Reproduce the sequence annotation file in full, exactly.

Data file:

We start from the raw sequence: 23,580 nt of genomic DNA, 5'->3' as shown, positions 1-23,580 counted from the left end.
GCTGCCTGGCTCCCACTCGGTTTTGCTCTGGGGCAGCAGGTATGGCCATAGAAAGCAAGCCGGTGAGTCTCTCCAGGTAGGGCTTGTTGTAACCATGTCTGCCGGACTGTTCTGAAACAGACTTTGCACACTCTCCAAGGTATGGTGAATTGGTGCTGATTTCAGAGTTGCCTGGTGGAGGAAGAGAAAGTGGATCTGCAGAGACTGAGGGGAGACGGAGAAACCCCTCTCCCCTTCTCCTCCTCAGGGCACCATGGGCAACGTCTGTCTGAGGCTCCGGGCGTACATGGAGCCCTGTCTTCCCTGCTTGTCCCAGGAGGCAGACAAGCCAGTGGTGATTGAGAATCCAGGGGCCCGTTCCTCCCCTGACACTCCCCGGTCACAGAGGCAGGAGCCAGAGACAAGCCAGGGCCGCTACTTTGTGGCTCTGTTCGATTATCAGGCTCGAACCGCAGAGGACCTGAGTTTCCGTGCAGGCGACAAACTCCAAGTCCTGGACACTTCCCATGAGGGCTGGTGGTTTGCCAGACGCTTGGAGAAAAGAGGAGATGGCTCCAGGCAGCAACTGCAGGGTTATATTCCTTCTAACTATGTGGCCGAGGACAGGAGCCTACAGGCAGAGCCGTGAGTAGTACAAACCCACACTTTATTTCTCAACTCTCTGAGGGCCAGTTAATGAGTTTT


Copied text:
We start from the raw sequence: 23,580 nt of genomic DNA, 5'->3' as shown, positions 1-23,580 counted from the left end.
GCTGCCTGGCTCCCACTCGGTTTTGCTCTGGGGCAGCAGGTATGGCCATAGAAAGCAAGCCGGTGAGTCTCTCCAGGTAGGGCTTGTTGTAACCATGTCTGCCGGACTGTTCTGAAACAGACTTTGCACACTCTCCAAGGTATGGTGAATTGGTGCTGATTTCAGAGTTGCCTGGTGGAGGAAGAGAAAGTGGATCTGCAGAGACTGAGGGGAGACGGAGAAACCCCTCTCCCCTTCTCCTCCTCAGGGCACCATGGGCAACGTCTGTCTGAGGCTCCGGGCGTACATGGAGCCCTGTCTTCCCTGCTTGTCCCAGGAGGCAGACAAGCCAGTGGTGATTGAGAATCCAGGGGCCCGTTCCTCCCCTGACACTCCCCGGTCACAGAGGCAGGAGCCAGAGACAAGCCAGGGCCGCTACTTTGTGGCTCTGTTCGATTATCAGGCTCGAACCGCAGAGGACCTGAGTTTCCGTGCAGGCGACAAACTCCAAGTCCTGGACACTTCCCATGAGGGCTGGTGGTTTGCCAGACGCTTGGAGAAAAGAGGAGATGGCTCCAGGCAGCAACTGCAGGGTTATATTCCTTCTAACTATGTGGCCGAGGACAGGAGCCTACAGGCAGAGCCGTGAGTAGTACAAACCCACACTTTATTTCTCAACTCTCTGAGGGCCAGTTAATGAGTTTT